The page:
Friday, June 12, 2009

Update

So I took a break from my last entry to eat dinner. Before I left for dinner, I was feeling so itchy on my arms and legs (but I couldn’t find many mosquito bites on my body) so I just covered myself in bug spray like I do every night and headed out. By the time I got back to my room, I was so itchy that I took the only allergy medicine I brought with me, Benadryl and it knocked me out. So this evening I will finish with my update.

Back to yesterday – So I usually take a break after lunch and go back to my hotel to shower and nap or write or go to town or do whatever else I want. Yesterday, Evanx, who walks me back to my hotel every day after lunch wanted to stop by his aunt’s house to get some oranges for me. I had been to his aunt’s house before and it was very close to the orphanage so we walked over there. We walked carefully as it had been rainy all day and the ground was covered with dirty puddles – definitely not the kind you want to jump in. Evanx brought back a bucket full of green oranges. I can’t remember if I have already shared this with you or not but the oranges here are a bit different from the ones back home. The oranges here are green. And yes, that is when they are ripe. It was something that totally confused me when I was first offered an orange here. I am used to it now and the only thing that still confuses me about the oranges here in Ghana is why they are called ‘oranges.’

Anyways, Evanx brought the oranges over and we cut them and enjoyed a number of delicious oranges. We were sitting outside under a covered area as it was sprinkling, but then it started pouring again. It poured for a minute and then stopped. And then, it started again. This time, it didn’t stop after a minute; it stopped after about an hour. We kept eating oranges and watched the rain fall.

Evanx’s nieces were preparing dinner. It was only a little after 1pm but the preparations are quite a chore. They started by cleaning the snails. Evanx asked me if I would eat them and I said no. He explained to me that there is no blood when killing a snail so it is fine for a vegetarian to eat but I disagreed with him and was not in the least bit interested in trying a snail. Then, they washed the palm nuts and started to pound them to make the palm nut stew which is traditionally eaten with fufu (a local dish made of cassava and maize). I was asked if I had ever pounded fufu or palm nuts. I had to admit that even though I had watched a countless number of people pound these foods, I myself had never tried. I was given the thing used to pound the food (a pounder?) and gave it a try. I knew they would laugh at me when I tried. I was quickly proven correct about that. They laughed as I tried to pound the palm nuts. I did not have as much practice at they did and definitely not as much upper arm strength. They laughed at the way I pounded the food and told me that I needed to pound it harder. Maybe over the next few weeks, I will get more opportunities to pound palm nuts or fufu and learn how to pound the way the locals do.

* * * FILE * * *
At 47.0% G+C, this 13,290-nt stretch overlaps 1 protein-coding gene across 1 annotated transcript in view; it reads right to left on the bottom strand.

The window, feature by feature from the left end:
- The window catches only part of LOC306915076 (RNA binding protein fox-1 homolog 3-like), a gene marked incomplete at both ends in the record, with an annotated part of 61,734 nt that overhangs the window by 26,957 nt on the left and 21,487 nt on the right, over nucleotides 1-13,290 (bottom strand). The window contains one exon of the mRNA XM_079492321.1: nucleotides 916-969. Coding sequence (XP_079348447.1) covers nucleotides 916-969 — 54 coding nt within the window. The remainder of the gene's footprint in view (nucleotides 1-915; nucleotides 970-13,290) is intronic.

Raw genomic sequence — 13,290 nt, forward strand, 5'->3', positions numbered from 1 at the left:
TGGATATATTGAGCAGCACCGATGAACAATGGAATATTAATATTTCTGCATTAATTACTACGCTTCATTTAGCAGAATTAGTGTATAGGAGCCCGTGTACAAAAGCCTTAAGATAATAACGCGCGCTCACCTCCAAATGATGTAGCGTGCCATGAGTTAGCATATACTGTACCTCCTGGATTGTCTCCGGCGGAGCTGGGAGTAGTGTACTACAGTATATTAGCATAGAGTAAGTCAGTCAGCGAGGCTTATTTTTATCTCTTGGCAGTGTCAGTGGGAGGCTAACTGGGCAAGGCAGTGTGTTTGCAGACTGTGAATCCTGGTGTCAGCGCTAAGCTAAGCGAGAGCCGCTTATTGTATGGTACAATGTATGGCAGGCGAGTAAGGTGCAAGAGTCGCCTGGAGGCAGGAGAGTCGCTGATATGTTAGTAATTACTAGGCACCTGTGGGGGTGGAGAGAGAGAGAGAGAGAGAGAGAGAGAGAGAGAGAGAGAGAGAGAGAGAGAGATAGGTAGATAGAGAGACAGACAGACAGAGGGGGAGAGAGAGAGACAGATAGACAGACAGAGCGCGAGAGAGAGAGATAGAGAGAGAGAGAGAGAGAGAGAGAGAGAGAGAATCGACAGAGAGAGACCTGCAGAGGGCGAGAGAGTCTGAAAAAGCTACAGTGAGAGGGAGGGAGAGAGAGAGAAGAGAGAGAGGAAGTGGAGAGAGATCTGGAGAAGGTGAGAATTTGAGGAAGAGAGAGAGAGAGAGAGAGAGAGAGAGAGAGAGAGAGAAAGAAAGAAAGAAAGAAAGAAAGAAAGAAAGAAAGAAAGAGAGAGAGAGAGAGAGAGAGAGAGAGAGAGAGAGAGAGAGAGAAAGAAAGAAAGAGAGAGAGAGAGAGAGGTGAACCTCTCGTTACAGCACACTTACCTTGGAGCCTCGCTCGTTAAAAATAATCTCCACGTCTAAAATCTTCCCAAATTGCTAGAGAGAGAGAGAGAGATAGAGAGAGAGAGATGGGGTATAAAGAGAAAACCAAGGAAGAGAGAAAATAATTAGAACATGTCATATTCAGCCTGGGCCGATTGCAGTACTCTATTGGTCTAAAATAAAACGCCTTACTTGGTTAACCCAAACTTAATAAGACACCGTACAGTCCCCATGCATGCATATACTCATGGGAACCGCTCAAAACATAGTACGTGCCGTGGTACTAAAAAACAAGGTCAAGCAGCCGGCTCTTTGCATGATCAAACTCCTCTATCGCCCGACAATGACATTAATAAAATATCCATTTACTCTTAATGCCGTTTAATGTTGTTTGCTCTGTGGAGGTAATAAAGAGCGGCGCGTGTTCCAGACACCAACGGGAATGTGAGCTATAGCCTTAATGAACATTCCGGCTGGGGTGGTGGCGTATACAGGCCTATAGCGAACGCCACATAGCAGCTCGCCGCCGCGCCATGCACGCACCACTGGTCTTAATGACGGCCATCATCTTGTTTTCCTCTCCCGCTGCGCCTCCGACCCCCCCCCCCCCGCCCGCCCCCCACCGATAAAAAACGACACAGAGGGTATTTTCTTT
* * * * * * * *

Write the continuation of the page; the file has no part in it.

As the rain continued to pour down for quite a long while, we decided to walk back to the orphanage as it was closer than my hotel. All of the children were inside as it was nap time and it was raining and very muddy outside. Of course, there were some children who were running around and being very loud as the others attempted to sleep. I stayed at the orphanage until the students were released around 5:30. It was quite a long day to say the least. It’s amazing what a toll children can take on you, especially when they are under the impression that you are a human playground.

While I was at the orphanage, I had been thinking about my thesis research which I had planned to do this summer at Buduburam Refugee Camp, close to Accra, the capital of Ghana. I realized that although I had been talking to people who work with various organizations at the camp for the past few months and had amazing contacts and opportunities to take advantage of there, I didn’t need to go somewhere else to do my research. Hohoe is my community and I didn’t want to leave Hohoe for two weeks to go to Buduburam. I realized that I am already comfortable with the people in Hohoe and there are so many interesting things that can be studied here. So, I informed Raymond, whose aunt who runs an orphanage at Buduburam and had offered to host me that I had come to a realization that I didn’t need to go to a foreign place to do my research but rather, I wanted to stay local and do my research here in Hohoe. He understood and told me that we could still visit his aunt one day when we go to Accra. This sounded perfect to me.

I talked to Patrick about my change in plans and asked him to help me come up with some research topic ideas regarding childhood education that would be of benefit to the community. As he is a teacher, I thought that he would have some good suggestions that would also be important for the community. So over the next few days, I hope to decide on a topic.

Anyways, I am going to be traveling to Ho tomorrow to visit my adopted family again so I will update you again after I return.

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